Hands

This time of year I have a lot of patients asking me how to treat and prevent the common cold. One of the more frequent misconceptions I run into is that the common cold and the flu are the same thing. The common cold is typically caused by a virus that is completely different than the one that causes influenza. Usually, the common cold is an upper respiratory infection that is characterized by its irritation of the nasal sinuses, throat and lungs.

Typically, colds are contracted by touching surfaces where the virus is present. With this in mind, one of the key methods for preventing colds is to frequently wash your hands. Washing your hands frequently with regular soap can go a long way in helping you prevent contracting a cold. Using anti-bacterial foams can also work well to prevent the spread of the upper respiratory viruses.

Over hundreds of years, many proposed “natural” remedies for preventing and treating colds have arisen. However, there are not many good scientific studies to evaluate these remedies; therefore most experts do not believe that they truly help.

One of these common remedies is Vitamin C. People have used Vitamin C for many years to prevent colds and illnesses. There are some studies that have shown that vitamin C may decrease the duration and intensity of the symptoms of a cold.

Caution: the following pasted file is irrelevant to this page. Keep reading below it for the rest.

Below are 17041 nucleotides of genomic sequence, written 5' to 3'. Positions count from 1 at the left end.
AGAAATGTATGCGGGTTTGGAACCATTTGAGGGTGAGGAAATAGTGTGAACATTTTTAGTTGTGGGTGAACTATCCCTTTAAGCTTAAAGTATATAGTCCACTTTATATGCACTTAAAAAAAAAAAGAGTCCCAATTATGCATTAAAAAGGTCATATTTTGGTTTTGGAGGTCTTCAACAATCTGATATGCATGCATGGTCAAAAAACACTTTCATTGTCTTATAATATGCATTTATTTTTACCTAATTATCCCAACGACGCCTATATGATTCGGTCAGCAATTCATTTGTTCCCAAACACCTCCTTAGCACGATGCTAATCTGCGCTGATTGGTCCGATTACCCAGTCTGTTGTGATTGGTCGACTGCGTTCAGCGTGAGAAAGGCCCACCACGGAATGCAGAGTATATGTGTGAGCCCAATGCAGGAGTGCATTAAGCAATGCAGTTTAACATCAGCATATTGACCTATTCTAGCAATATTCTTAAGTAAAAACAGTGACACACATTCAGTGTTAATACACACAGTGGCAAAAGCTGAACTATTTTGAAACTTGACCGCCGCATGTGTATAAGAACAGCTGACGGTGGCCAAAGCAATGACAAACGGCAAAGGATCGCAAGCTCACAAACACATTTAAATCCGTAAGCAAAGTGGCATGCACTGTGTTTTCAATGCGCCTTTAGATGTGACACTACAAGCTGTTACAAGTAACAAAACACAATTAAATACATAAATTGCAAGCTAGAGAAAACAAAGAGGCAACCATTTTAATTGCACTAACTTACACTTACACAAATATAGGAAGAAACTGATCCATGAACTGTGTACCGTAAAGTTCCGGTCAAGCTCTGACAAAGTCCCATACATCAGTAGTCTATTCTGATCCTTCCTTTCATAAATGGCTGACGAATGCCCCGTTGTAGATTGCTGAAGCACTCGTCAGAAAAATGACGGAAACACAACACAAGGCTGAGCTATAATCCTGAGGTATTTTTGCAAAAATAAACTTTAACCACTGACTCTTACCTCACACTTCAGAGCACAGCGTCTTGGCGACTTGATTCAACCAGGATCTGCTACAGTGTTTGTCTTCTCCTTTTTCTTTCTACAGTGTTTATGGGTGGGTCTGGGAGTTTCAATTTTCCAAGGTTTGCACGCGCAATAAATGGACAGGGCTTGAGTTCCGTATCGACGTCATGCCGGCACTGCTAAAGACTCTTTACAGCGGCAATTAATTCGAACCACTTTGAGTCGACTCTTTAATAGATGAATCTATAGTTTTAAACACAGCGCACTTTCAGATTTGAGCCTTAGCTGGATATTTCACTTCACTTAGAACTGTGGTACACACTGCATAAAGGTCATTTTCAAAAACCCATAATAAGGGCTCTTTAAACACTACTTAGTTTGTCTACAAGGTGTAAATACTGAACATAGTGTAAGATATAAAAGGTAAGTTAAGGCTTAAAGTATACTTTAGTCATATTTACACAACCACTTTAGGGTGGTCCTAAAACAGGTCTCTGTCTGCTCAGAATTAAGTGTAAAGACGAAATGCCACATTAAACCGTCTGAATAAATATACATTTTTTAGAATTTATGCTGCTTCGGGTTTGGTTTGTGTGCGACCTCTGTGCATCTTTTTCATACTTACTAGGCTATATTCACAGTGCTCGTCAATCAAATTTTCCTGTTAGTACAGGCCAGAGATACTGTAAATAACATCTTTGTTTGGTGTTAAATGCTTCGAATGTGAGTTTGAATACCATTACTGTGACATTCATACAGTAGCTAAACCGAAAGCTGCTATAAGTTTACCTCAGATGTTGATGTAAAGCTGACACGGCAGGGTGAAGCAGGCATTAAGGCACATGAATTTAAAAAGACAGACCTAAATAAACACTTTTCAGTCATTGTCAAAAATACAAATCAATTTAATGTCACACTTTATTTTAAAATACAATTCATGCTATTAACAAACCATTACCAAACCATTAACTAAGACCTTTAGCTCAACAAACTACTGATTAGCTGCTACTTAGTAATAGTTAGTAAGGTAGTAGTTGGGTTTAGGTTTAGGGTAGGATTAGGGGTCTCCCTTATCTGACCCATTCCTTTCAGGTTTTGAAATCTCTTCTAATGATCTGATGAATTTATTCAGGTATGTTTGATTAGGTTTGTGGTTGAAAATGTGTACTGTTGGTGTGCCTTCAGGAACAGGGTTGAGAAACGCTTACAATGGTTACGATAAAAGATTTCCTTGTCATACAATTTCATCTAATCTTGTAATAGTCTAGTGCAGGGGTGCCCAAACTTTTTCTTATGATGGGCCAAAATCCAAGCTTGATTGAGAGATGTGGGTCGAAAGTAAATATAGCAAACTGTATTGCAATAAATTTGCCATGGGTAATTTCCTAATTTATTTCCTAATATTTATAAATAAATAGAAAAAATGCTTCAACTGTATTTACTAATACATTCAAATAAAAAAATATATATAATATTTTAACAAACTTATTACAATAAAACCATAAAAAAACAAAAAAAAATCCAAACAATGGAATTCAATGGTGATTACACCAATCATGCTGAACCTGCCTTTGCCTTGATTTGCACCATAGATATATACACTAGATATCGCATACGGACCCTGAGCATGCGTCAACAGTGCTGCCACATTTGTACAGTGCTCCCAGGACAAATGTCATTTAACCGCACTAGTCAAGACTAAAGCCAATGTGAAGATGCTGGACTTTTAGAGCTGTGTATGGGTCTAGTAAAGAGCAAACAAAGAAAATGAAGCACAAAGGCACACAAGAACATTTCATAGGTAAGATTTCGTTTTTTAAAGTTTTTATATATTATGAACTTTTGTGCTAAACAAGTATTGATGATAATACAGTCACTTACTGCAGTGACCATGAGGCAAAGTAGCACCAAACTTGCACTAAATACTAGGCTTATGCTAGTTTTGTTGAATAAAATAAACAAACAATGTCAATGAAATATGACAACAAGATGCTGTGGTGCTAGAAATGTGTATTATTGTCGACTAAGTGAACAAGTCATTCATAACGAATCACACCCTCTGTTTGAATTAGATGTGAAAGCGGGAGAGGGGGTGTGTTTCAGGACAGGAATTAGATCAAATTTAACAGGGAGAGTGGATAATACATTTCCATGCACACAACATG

Zinc is another nutrient that people commonly use to prevent and treat upper respiratory infections. Unfortunately for this one, there are not many large scale studies that routinely show this method to be effective.

Similarly Echinacea is thought to help with colds by having immune booster and antiviral properties. Again, this has not been proven.

Other agents that have been proposed to help, but not proven are: garlic, cod liver oil, Andrographis paniculata (kalmcold), and Pelargonium sidoides (geranium extract).

What do I recommend? The best bet is to keep your hands clean, and avoid touching surfaces in public areas and putting your hands to your mouth or nose. I recommend washing your hands before eating, and after using handrails or other surfaces that many people touch.

Although there continues to be debate about any treatments that can prevent or treat upper respiratory infections, many of my patients try these various remedies and have reported some success. The most common treatments that seem to reportedly help are vitamin C and Zinc. If you want to go this route, the recommended Vitamin C dose is usually 500mg twice a day.

If you do happen to catch a cold this winter, the best advice I can give is to get plenty of rest, drink lots of fluids and try to eat meals like you normally would. These are the best ways to make sure that you keep your body rested and fueled up as it fights off the virus.

 

The information on the Site is provided for educational or information purposes only; it is not intended to be a substitute for professional advice, whether medical, legal, or otherwise.

Leave a Reply

Your email address will not be published. Required fields are marked *